Ideas & Debate

Nobel prize co-winner studied education, health plans in Kenya

Abhijit Banerjee, Esther Duflo
Abhijit Banerjee (left), Esther Duflo (centre) and Michael Kremer. PHOTO | NOBEL 

Compared to their rich counterparts, poor nations bear a disproportionately heavier disease burden, partly because being in the tropics, they are subject to a cocktail of factors that make their poor citizens vulnerable even to preventable and curable diseases like malaria and pneumonia.

Michael Kremer, this year's joint winner of the Nobel Prize for Economics traces the disease burden in poor countries to a wide range of factors, not least being accidents of geography, lack of sufficient resources to provide adequate health services, and, of course, dysfunctional governments.

Incidentally, he conducted some of his research in western Kenya, where he studied teacher incentives based on students’ test scores, primary school deworming and preventive health subsidy programmes.

According to the Harvard Gazette, Kremer's initial projects in Kenya came about from conversations with friends at nonprofit organisations who wanted to better understand the effectiveness of their programmes.

The awarding committe said the three were awarded the prize "for their experimental approach to alleviating global poverty".



"Despite recent dramatic improvements, one of humanity’s most urgent issues is the reduction of global poverty, in all its forms. More than 700 million people still subsist on extremely low incomes,” said the committee.

“Every year, around five million children under the age of five still die of diseases that could often have been prevented or cured with inexpensive treatments. Half of the world’s children still leave school without basic literacy and numeracy skills."

This citation goes to the very heart of the work that Kremer has done, not only to understand poverty but also to find ways in which it can be reduced.

"A disproportionate share of low-income countries are in the tropics and the high bio-diversity of the environment gives rise to more numerous — and more virulent— infectious diseases, as well as to vectors such as the African mosquitoes which spread malaria," he and his colleague, Rachel Glennerster write in their book, Strong Medicine, Creating Incentives for Pharmaceutical Research on Neglected Diseases.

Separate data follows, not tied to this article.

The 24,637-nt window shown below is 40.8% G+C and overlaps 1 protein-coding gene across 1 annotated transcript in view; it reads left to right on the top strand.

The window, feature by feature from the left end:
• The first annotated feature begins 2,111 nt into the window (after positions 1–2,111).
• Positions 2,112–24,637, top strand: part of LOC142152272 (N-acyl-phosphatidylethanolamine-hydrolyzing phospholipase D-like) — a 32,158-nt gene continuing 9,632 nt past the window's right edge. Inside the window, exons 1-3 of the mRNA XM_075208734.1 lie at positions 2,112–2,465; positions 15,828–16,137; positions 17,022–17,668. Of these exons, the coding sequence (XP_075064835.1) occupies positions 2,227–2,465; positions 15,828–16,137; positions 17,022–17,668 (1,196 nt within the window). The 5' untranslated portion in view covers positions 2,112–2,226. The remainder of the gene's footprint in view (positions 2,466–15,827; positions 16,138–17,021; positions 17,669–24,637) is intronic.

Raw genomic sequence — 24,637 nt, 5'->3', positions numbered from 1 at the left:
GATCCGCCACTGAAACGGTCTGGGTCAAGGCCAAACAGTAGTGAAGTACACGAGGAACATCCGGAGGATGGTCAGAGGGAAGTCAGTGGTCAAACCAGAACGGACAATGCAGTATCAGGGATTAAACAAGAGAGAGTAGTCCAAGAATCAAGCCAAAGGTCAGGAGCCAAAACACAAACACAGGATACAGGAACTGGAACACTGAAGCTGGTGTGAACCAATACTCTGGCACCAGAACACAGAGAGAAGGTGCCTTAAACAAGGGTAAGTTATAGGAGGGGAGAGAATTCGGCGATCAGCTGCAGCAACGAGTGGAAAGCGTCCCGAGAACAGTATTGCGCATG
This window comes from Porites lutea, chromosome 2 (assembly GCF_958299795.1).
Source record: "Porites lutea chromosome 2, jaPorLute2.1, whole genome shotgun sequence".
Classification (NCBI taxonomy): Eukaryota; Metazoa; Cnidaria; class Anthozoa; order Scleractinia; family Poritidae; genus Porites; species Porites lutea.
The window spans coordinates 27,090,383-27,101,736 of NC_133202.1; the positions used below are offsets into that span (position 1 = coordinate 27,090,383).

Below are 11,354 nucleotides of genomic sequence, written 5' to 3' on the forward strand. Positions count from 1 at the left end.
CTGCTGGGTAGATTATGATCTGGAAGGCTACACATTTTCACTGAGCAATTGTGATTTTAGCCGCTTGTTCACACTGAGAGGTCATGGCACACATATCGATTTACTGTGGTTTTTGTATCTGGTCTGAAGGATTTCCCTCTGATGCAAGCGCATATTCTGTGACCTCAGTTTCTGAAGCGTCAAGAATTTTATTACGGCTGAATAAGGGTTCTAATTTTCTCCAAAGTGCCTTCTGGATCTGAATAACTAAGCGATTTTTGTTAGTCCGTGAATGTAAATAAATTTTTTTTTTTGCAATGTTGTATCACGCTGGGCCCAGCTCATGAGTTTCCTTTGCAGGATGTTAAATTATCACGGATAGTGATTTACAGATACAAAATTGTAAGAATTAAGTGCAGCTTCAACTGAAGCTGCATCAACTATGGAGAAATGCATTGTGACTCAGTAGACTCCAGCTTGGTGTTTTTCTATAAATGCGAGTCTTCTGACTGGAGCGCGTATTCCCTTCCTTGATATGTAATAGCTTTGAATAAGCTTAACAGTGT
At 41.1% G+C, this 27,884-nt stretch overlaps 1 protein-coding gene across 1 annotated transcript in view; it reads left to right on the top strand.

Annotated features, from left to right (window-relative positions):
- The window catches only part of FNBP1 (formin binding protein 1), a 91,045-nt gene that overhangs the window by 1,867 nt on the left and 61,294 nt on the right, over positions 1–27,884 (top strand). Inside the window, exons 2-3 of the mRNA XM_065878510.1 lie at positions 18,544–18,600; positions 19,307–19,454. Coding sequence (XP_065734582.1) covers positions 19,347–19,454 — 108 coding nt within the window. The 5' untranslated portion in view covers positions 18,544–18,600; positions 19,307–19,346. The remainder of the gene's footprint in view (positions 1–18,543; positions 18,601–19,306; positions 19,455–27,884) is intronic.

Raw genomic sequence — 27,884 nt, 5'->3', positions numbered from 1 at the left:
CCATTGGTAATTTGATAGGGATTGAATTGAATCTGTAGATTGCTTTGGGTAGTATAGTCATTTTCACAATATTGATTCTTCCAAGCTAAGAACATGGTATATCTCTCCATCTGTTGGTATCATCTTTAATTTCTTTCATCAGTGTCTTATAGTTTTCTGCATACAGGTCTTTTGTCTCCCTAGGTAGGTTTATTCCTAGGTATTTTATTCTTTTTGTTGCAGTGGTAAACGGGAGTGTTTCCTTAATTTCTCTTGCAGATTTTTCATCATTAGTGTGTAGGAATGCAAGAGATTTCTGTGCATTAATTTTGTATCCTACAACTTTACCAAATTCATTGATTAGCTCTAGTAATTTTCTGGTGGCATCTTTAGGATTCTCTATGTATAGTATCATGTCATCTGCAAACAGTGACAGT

They also make a self-evident, albeit poignant observation which, if unpacked and addressed through a targeted policy approach, can help nations like Kenya to ensure that their citizens live more economically empowered and healthier lives.

"Poverty leads to inadequate nutrition, sanitation and education, all of which contribute to the spread of infectious diseases," they argue.

Meaning that if policy makers could come up with programmes aimed at reducing poverty, they will solve three other problems simultaneously; they will have a population that has access to enough food that is also a balanced diet, they will have access to clean water and sanitation and they will keep their children in school longer, which will in the long run perpetuate a virtuous cycle in which every element feeds off each other.

This is something that the World Bank has pointed out in the past. Hafez Ghanem, the bank's vice-president for Africa, told the Business Daily earlier this year that the children whose parents drop out of school early are usually malnourished, underfed, stunted and more likely than not to be out of school themselves. Yet, studies conducted in Kenyan and South African schools have shown that there is a direct link between calorie intake and the ability of children to remain in school consistently. They are also more likely to enjoy better health in the long term.

Among the unique problems that African — and poor countries — face is a high incidence of infectious diseases.

"Infectious and parasitic diseases account for one-third of the disease burden in low-income countries — in fact, for over half of Africa's disease burden," write Kremer and Glennerster.

Only Africa, it appears, has this unenviable challenge, due to the twin evils of poverty and poor governance, which is in large part responsible for insufficient funding of health services in their national budgets.

That means public hospitals can, at most, offer basic health services.

"In contrast, infectious and parasitic diseases account for only 2.5 percent of disease in high-income countries," they write, quoting World Health Organisation (WHO) data.

Their data on malaria and the toll it takes each year in African countries is proof of all that is wrong in poor nations and how this tragedy leads to a human toll worse than genocide. WHO data shows that malaria kills 1.1 million people in Africa each year, a majority of them children.

Their finding on this one disease alone bears out what another Nobel Prize-winning economist, Angus Deaton, highlights in his book, The Great Escape, in which he points out that child mortality is way too high in poor countries compared to richer ones.

And even those who survive difficult and hazardous childhoods are not guaranteed either longevity or good health and adequate care when they grow old.

On all indices, including mortality and incidence of disease among the elderly, poor countries consistently perform worse than their richer counterparts.

The Harvard Gazette, reporting about Kremer's recognition by the Nobel committee, wrote that his work, and that of the other two awardees breaks down larger problems, such as deficiencies in education and child health, into component pieces, then designs targeted field experiments to determine the most effective solutions.